by Bob Etris, PMP
In a previous post, we talked at length about how to manage the competing requirements of what the customer wants, what the problem demands, and what the organization can sustain. Today, I’d like to discuss more about how to create and sustain the level of engagement with clients that can create this level of awareness. It may seem obvious, and certainly should be the goal of all consultants, but in many cases our experience at Evans has been that clients are surprised by our approach to engaging both with them and their workforce. Why is this the case?
At Evans, we are big fans of Patrick Lencioni. In his most recent book ‘Getting Naked’, he explores the parable of a consultant of sorts responsible for the integration of a new team into his organization. Through this process, he is exposed to a radically different way of doing business than what he’s familiar with. These tenets – transparency, vulnerability, collaboration, and honor, among others – are the very same values we use at Evans to create deep and lasting customer engagement. Here are some of the ways we do this that you may find useful in your organization as well:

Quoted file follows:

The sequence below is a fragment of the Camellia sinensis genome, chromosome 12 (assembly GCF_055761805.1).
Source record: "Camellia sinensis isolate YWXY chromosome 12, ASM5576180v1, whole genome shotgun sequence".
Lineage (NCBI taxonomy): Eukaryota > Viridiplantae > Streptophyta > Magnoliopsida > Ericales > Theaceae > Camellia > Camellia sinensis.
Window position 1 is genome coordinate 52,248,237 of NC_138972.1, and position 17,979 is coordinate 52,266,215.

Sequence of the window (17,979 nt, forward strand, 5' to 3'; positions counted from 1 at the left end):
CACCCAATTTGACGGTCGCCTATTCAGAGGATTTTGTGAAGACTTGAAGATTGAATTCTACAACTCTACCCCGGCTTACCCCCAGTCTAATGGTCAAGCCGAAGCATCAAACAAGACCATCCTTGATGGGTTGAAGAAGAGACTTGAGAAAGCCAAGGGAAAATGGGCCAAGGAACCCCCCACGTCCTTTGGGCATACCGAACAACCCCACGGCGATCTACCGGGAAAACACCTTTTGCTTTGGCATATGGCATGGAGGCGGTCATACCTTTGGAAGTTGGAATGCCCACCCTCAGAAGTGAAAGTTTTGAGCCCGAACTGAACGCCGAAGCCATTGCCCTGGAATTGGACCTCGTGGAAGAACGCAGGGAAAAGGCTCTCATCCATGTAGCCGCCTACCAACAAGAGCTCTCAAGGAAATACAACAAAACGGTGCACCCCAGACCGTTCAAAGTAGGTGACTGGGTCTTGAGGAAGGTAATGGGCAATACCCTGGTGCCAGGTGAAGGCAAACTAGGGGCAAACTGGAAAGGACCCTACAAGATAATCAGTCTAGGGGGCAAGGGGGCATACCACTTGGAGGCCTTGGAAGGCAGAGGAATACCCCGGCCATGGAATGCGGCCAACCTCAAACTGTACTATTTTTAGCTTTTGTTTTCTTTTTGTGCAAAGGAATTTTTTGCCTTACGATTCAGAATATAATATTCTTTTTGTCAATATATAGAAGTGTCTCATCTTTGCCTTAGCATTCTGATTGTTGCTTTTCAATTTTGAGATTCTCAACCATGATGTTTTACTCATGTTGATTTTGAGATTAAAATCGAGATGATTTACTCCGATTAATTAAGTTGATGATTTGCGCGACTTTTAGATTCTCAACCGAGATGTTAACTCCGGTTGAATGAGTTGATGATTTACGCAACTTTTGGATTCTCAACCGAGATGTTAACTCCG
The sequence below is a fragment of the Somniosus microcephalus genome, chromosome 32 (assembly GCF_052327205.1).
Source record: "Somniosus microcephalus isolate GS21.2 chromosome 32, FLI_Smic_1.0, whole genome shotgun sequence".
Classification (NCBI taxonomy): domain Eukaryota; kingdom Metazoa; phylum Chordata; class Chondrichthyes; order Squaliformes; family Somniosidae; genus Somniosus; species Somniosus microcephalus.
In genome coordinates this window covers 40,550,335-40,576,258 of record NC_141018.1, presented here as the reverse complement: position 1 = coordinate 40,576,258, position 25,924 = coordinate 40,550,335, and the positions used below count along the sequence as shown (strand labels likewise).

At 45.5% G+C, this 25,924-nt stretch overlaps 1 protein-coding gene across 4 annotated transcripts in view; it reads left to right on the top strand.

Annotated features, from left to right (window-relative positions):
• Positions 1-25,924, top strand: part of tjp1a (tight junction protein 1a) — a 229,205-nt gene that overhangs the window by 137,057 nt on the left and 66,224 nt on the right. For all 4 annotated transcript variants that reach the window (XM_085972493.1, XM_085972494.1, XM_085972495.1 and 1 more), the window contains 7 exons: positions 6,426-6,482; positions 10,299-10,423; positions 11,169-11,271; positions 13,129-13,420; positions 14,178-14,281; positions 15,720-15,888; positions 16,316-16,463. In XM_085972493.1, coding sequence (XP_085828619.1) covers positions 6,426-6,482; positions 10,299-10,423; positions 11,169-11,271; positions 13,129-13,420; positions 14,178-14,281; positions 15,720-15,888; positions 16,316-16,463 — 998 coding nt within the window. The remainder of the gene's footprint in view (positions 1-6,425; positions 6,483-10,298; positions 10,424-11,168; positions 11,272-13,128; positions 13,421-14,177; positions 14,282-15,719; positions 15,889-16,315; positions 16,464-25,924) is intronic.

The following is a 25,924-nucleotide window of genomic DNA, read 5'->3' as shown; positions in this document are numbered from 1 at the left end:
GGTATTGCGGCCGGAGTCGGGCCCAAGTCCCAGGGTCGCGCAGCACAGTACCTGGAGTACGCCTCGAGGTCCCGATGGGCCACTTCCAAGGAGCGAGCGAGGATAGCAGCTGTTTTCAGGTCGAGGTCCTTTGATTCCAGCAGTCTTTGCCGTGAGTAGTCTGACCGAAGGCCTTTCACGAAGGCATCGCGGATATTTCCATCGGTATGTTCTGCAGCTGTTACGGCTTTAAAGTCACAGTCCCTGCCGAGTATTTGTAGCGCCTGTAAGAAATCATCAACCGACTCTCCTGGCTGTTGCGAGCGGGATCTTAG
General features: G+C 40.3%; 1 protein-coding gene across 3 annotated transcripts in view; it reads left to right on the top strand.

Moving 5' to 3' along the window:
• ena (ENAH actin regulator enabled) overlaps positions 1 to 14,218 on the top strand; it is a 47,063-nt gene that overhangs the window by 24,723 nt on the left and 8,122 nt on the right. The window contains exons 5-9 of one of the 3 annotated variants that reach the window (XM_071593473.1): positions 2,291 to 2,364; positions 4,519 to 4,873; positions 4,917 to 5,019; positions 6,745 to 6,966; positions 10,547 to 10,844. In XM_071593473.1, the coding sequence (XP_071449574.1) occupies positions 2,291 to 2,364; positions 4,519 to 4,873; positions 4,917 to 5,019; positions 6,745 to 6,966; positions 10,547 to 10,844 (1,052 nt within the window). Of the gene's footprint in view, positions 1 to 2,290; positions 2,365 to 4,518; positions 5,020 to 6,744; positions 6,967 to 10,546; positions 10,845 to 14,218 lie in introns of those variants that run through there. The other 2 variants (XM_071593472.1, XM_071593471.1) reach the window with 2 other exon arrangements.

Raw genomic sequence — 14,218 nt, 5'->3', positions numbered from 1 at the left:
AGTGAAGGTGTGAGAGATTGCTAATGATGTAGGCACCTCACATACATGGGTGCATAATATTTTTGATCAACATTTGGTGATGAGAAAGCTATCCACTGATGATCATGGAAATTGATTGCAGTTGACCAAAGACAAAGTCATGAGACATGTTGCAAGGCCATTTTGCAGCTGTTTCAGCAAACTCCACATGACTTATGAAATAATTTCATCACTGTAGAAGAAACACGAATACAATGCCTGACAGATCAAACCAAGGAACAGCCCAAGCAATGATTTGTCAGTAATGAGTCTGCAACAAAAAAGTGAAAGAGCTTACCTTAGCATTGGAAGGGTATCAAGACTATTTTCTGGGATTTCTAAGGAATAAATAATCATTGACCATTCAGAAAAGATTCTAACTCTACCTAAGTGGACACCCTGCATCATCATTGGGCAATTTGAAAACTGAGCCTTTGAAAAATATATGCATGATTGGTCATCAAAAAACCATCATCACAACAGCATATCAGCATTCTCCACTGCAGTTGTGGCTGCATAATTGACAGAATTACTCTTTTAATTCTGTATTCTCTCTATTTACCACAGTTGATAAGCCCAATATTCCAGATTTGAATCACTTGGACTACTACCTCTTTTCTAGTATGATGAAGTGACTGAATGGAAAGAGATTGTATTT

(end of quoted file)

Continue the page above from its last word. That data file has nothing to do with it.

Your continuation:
– We believe it is people, not systems, who achieve great outcomes. People are what create innovation, build cultures, produce results, and drive the bottom-line. We approach our work with this very tenet in mind – people are more effective when there is trust, respect, accountability, and a sense of partnership in the relationship.
– We take credit for the innovations and methods that are our own, but use (and acknowledge) the work of others where appropriate. Be it industry standards, best-practices from other projects, suggestions or ideas from the client’s own team, or some other source – we are clear about the ‘owner’ of the solution. This helps us to ensure recognition is given where it is due and that the client understands we don’t represent ourselves to be the authors or creators of all the answers they need.
– We are committed to forming honorable relationships with not just our clients, but our employees, our partners, and the community. This means seeking the distinction for having a trusted, reputable name through demonstrated principles of integrity, dignity, and principled character. When a client views you in this way, he or she is far more likely to ‘let you in’ to really see and understand what they are struggling with.
Are there examples of where you’ve seen this work or fail? Are you too a Lencioni fan? If so let us know your thoughts!